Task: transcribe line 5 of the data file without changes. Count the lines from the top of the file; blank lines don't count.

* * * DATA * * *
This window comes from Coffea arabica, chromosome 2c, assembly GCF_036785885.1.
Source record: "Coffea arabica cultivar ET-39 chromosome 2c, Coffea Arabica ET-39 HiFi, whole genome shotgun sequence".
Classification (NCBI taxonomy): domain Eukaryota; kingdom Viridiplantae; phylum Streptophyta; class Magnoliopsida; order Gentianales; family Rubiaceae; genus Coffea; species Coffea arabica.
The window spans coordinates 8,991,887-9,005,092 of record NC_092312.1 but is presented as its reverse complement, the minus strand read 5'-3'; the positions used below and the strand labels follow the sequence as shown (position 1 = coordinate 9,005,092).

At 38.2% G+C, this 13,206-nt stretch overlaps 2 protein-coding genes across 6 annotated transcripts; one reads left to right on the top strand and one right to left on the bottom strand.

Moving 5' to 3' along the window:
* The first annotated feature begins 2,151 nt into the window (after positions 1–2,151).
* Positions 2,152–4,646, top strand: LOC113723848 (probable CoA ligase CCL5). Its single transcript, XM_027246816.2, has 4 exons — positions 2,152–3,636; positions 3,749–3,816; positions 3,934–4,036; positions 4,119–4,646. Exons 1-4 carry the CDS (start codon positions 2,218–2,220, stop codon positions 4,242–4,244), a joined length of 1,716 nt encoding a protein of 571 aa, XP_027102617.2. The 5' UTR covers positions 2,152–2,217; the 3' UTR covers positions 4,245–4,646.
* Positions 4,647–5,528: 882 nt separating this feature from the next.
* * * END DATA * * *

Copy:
At 38.2% G+C, this 13,206-nt stretch overlaps 2 protein-coding genes across 6 annotated transcripts; one reads left to right on the top strand and one right to left on the bottom strand.